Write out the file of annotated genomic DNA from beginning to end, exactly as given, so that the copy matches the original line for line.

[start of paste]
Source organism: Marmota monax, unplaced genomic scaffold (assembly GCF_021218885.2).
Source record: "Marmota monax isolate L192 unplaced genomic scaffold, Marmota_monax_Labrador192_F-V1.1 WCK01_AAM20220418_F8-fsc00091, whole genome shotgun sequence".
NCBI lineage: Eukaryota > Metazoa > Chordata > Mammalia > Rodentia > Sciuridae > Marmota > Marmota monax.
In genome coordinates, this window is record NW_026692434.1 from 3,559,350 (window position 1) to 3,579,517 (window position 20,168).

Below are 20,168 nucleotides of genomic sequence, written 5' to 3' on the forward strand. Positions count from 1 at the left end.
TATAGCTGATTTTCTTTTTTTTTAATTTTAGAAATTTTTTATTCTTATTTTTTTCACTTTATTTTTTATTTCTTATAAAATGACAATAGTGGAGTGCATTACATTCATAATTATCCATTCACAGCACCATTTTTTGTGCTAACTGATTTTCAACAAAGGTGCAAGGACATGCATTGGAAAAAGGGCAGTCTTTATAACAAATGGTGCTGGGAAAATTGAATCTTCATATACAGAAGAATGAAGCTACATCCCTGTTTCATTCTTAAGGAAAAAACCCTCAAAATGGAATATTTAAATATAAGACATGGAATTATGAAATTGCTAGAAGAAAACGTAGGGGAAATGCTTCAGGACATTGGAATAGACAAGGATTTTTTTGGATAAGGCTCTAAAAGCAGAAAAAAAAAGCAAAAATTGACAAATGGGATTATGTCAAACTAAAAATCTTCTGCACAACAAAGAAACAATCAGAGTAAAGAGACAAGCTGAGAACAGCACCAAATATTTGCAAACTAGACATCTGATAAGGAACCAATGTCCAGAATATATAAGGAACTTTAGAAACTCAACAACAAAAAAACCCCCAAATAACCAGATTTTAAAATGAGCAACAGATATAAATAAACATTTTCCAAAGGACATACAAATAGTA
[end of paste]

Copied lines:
Source organism: Marmota monax, unplaced genomic scaffold (assembly GCF_021218885.2).
Source record: "Marmota monax isolate L192 unplaced genomic scaffold, Marmota_monax_Labrador192_F-V1.1 WCK01_AAM20220418_F8-fsc00091, whole genome shotgun sequence".
NCBI lineage: Eukaryota > Metazoa > Chordata > Mammalia > Rodentia > Sciuridae > Marmota > Marmota monax.
In genome coordinates, this window is record NW_026692434.1 from 3,559,350 (window position 1) to 3,579,517 (window position 20,168).

Below are 20,168 nucleotides of genomic sequence, written 5' to 3' on the forward strand. Positions count from 1 at the left end.
TATAGCTGATTTTCTTTTTTTTTAATTTTAGAAATTTTTTATTCTTATTTTTTTCACTTTATTTTTTATTTCTTATAAAATGACAATAGTGGAGTGCATTACATTCATAATTATCCATTCACAGCACCATTTTTTGTGCTAACTGATTTTCAACAAAGGTGCAAGGACATGCATTGGAAAAAGGGCAGTCTTTATAACAAATGGTGCTGGGAAAATTGAATCTTCATATACAGAAGAATGAAGCTACATCCCTGTTTCATTCTTAAGGAAAAAACCCTCAAAATGGAATATTTAAATATAAGACATGGAATTATGAAATTGCTAGAAGAAAACGTAGGGGAAATGCTTCAGGACATTGGAATAGACAAGGATTTTTTTGGATAAGGCTCTAAAAGCAGAAAAAAAAAGCAAAAATTGACAAATGGGATTATGTCAAACTAAAAATCTTCTGCACAACAAAGAAACAATCAGAGTAAAGAGACAAGCTGAGAACAGCACCAAATATTTGCAAACTAGACATCTGATAAGGAACCAATGTCCAGAATATATAAGGAACTTTAGAAACTCAACAACAAAAAAACCCCCAAATAACCAGATTTTAAAATGAGCAACAGATATAAATAAACATTTTCCAAAGGACATACAAATAGTA